Thurman Thomas never completely forgave teams that snubbed him in the first round of the 1988 NFL draft, and he definitely never forgot them. Twenty-seven other teams took 39 other players, including seven other running backs, before the Bills selected him in the second round.
Many in sports has played the “disrespect” card, but none quite like No. 34 during his dozen seasons with the Bills and nine forgettable games with the Dolphins. It was his ace in the hole, even when if it meant sometimes dealing from the bottom of the deck.
Other teams that overlooked him and other players selected before him became a source of inspiration, sharpening his competitive edge while calcifying the chip on his shoulder. For all the players Buffalo missed in the draft over the years, Phoenix must have spent a decade bemoaning the decision to take Tony Jeffery – who? – with the 38th pick.
“It was just a competitive fire that I had in me,” Thomas said on the Bucky & Sully Show on 1270 The Fan. “It started off with teams telling me they were going to take me in the first round, and they didn’t take me in the first round. It started off right from the jump, from the draft.”
By 1998, Thomas’ career had been established. He had led the league in total yards from scrimmage in four consecutive seasons, an NFL record that still stands. He had helped the Bills reach four Super Bowls. He had been given his due as one of the best backs in history.
He was going to the Hall of Fame, no questions asked.
Yet, there he was, the day after I wrote a story complimenting him for a terrific career and gaining perspective that comes with age and experience, that he took a moment in the middle of practice to rant about a headline suggesting he was older and wiser.
“What was I before,” Thomas screamed at me on the sideline, “young and stupid?”
It was nothing personal. Thomas would use any source of motivation he could find. He craved disrespect to help him maintain such a high level of performance. If there wasn’t an insult available, he would invent one. The Bills had higher standards in the 1990s than they do now. It was Thurman being Thurman.
One afternoon a few weeks later, Thurman showed his other side. I had time to kill, stopped at the Big Tree Inn and found Alex Van Pelt sitting at the bar. I saddled up next to him, not realizing someone else was sitting on the other side of Van Pelt, and ordered a beer.
“That’s on me,” the voice said.
Sure enough, it was Thomas. We shook hands and laughed over the incident, talked about baseball, talked about life, talked about anything and everything other than football, long after Van Pelt had gone home.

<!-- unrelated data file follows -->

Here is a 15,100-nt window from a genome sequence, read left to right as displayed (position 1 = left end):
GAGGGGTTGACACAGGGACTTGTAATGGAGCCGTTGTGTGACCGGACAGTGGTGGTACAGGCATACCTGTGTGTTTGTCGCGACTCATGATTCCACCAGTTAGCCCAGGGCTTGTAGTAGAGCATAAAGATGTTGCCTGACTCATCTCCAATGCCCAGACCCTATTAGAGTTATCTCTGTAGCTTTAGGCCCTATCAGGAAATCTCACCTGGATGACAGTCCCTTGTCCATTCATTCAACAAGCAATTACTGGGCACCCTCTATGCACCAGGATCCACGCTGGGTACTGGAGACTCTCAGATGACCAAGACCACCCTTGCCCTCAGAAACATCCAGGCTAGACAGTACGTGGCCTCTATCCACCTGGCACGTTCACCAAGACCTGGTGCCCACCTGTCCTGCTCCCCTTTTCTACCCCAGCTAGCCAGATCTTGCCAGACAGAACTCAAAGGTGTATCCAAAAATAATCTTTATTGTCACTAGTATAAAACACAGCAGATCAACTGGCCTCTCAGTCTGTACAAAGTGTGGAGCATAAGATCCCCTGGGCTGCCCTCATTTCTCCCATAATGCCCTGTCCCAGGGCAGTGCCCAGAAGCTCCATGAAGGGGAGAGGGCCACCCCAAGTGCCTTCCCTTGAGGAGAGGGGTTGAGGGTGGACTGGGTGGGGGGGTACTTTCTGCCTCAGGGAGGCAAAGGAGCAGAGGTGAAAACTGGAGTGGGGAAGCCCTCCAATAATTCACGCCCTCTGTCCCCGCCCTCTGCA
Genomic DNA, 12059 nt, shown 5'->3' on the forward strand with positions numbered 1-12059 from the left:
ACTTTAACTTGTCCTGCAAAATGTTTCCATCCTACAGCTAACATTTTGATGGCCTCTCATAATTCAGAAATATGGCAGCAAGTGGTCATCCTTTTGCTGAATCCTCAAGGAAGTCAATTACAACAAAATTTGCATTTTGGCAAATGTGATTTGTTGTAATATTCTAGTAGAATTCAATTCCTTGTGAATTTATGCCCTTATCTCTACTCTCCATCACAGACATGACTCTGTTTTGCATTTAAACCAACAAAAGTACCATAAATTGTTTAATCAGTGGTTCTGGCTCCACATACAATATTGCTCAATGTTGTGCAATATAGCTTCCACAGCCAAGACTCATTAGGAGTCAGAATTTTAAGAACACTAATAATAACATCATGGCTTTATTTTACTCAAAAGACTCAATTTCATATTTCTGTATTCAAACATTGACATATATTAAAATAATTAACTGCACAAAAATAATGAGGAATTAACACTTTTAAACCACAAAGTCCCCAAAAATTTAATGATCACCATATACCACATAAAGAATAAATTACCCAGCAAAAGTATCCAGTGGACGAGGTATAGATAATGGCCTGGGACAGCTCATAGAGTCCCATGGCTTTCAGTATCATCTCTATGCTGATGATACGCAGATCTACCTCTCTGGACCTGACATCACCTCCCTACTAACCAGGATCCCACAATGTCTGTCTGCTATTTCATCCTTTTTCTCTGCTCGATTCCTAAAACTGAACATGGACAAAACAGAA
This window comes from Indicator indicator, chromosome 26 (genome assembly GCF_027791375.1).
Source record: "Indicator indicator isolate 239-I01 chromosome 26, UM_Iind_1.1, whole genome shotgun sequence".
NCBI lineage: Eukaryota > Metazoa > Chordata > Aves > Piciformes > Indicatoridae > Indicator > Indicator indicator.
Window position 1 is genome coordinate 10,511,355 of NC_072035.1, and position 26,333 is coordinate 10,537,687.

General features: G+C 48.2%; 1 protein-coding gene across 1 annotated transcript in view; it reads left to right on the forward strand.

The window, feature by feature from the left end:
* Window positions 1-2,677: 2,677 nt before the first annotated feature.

It was Thurman being Thurman, too.
If you had a beer with him, you had a friend for life. He had many in Buffalo during his playing days. Some 70,000 will celebrate with him Monday night in New Ere Field when the Bills officially remove his No. 34 jersey from circulation at halftime against the Patriots.
> "It's brought back a lot of good memories, but it's also brought back a lot of bad memories," Thomas said with a laugh. "You can't have one without the other when you're talking about the Buffalo Bills."
Thomas was a passionate player from the first minute he stepped on the field, and he remains a passionate person today. He spent a few years living in Florida after he retired and returned to Buffalo with his wife to raise their children. He cares deeply about his adopted hometown.
He'll join Jim Kelly and Bruce Smith as the only players in franchise history to have their numbers retired. All three have been inducted into the Pro Football Hall of Fame along with Andre Reed, making up the core of their Super Bowl teams.
“You’re around Jim. You’re around Bruce. You’re around Andre and see how these guys work. You want to win for those guys,” Thomas said. “I became that guy who wanted to keep everybody in line. I would talk about Jim. I would talk about Bruce at practice. It was an edge that we had to keep as a group. I just carried that chip on my shoulder.”
In my book, Kelly was the most important player in franchise history after leading the offense to four AFC titles. He instilled hope in a long-suffering football town. Smith was the most dominant player for the Bills and one of the best defensive ends in history.
Thomas? He was the Bills' best player ever, a dangerous player who could hurt opposing teams in numerous ways in the highest-powered offense of its time. He was a terrific runner, an outstanding receiver and great blocker. But he never embraced being described as the NFL’s best all-around back.
“I didn’t think at the time it was appreciated enough,” Thomas said. “At the time, the running back position was kind of separated. It was either Barry (Sanders) or Emmitt (Smith), and it was me having that other label as the all-around running back on the football field. In later years, I really did appreciate it a lot more.”
No other back has led league in yards from scrimmage more than twice in a row. Thomas’ feat of leading the NFL in that category for four straight seasons was underappreciated at the time. In fact, it’s still overlooked – like Thomas was in the draft – all these years later.
On Monday, he’ll be remembered while being surrounded by the most beloved players in Buffalo sports history. Thirty years after he was drafted, Thomas will be shown the ultimate sign of respect from the Bills. Indeed, there never will be another No. 34.
“For us guys to have leaders on that football team, it was amazing,” Thomas said. “We tried. We fought for each other. We did a lot of things to try to get that championship for the City of Buffalo. It didn’t happen, but we had a great time trying.”